Here’s a newsflash for all you dog owners: Fido’s got you figured out! When your dog looks guilty after you scold him for jumping on the sofa or digging up your flower bed, he’s not sorry about the muddy paw prints or dead roses. He’s trying to get you to chill out! Here are the details from Eurekalert.org.
Alexandra Horowitz, a professor at Barnard College in New York, wanted to find out what was behind the “guilty look” dogs get when their owners catch them doing something wrong. So, she had volunteers bring their pets to an area where treats were within each dog’s reach. After a brief discussion, Horowitz asked the owners to leave – and made sure they instructed their pets not to eat the treats. While the owners were gone, half the dogs went for a treat and half didn’t. Horowitz fibbed to the owners. She told those whose dogs obeyed that they’d stolen the food, and owners of the dogs that actually took treats were told that their dogs behaved.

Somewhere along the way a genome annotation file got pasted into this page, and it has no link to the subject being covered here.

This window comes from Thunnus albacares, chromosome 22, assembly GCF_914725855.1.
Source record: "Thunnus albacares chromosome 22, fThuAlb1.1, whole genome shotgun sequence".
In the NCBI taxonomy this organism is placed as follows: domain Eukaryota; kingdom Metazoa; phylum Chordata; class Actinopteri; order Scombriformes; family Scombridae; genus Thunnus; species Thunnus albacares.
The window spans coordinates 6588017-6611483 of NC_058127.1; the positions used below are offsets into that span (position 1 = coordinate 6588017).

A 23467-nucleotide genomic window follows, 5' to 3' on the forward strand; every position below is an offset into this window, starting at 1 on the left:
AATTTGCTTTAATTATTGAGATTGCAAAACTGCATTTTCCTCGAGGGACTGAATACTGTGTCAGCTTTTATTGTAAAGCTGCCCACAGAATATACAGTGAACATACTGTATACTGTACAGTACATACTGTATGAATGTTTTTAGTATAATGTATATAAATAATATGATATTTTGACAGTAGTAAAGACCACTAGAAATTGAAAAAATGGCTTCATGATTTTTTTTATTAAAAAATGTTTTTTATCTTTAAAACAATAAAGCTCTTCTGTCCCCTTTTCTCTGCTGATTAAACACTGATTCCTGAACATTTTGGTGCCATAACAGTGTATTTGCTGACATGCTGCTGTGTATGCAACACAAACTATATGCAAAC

So, guess which dogs gave their owners that, “I’m sorry” look? The ones who’d been framed! The pets who disobeyed and got away with it acted normally - even though they’d done something wrong. Clive Wynne, who teaches psychology at the University of Florida, says that dogs have a remarkable sensitivity to our moods. So, when your dog “looks guilty,” he’s responding to your behavior and trying to get back on friendly terms. Now, if you think that sounds a little too smart for an animal that sniffs other dog’s excrement, consider this: Dogs are better than any other animal at predicting human behavior. In fact, they’re so attuned to us that they can sniff out changes in our health - before we notice any symptoms. In a study done by The Pine Street Foundation in California, our canine friends were successful at detecting lung and breast cancer in patients nine out of 10 times!